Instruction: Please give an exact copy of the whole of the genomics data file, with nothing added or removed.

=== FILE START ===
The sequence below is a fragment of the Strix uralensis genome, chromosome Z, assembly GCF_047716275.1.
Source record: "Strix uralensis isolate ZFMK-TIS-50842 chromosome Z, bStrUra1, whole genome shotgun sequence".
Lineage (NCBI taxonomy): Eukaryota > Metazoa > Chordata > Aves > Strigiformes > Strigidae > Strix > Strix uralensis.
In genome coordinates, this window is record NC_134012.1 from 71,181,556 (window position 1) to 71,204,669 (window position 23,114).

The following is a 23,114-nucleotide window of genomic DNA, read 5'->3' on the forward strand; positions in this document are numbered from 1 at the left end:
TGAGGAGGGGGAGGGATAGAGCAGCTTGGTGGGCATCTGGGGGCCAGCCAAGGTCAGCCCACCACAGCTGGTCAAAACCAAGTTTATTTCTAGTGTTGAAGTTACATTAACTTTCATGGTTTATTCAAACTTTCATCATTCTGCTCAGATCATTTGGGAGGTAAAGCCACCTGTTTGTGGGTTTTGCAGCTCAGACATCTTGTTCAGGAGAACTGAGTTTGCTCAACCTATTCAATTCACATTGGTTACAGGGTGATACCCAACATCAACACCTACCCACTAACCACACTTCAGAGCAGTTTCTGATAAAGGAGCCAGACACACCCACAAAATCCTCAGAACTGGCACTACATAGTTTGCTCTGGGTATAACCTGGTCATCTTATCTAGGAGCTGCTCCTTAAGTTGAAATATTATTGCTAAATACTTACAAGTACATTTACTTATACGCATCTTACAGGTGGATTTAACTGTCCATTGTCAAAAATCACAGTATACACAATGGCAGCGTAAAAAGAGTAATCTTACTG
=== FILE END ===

The sequence below is a fragment of the Strix uralensis genome, chromosome Z, assembly GCF_047716275.1.
Source record: "Strix uralensis isolate ZFMK-TIS-50842 chromosome Z, bStrUra1, whole genome shotgun sequence".
Lineage (NCBI taxonomy): Eukaryota > Metazoa > Chordata > Aves > Strigiformes > Strigidae > Strix > Strix uralensis.
In genome coordinates, this window is record NC_134012.1 from 71,181,556 (window position 1) to 71,204,669 (window position 23,114).

The following is a 23,114-nucleotide window of genomic DNA, read 5'->3' on the forward strand; positions in this document are numbered from 1 at the left end:
TGAGGAGGGGGAGGGATAGAGCAGCTTGGTGGGCATCTGGGGGCCAGCCAAGGTCAGCCCACCACAGCTGGTCAAAACCAAGTTTATTTCTAGTGTTGAAGTTACATTAACTTTCATGGTTTATTCAAACTTTCATCATTCTGCTCAGATCATTTGGGAGGTAAAGCCACCTGTTTGTGGGTTTTGCAGCTCAGACATCTTGTTCAGGAGAACTGAGTTTGCTCAACCTATTCAATTCACATTGGTTACAGGGTGATACCCAACATCAACACCTACCCACTAACCACACTTCAGAGCAGTTTCTGATAAAGGAGCCAGACACACCCACAAAATCCTCAGAACTGGCACTACATAGTTTGCTCTGGGTATAACCTGGTCATCTTATCTAGGAGCTGCTCCTTAAGTTGAAATATTATTGCTAAATACTTACAAGTACATTTACTTATACGCATCTTACAGGTGGATTTAACTGTCCATTGTCAAAAATCACAGTATACACAATGGCAGCGTAAAAAGAGTAATCTTACTG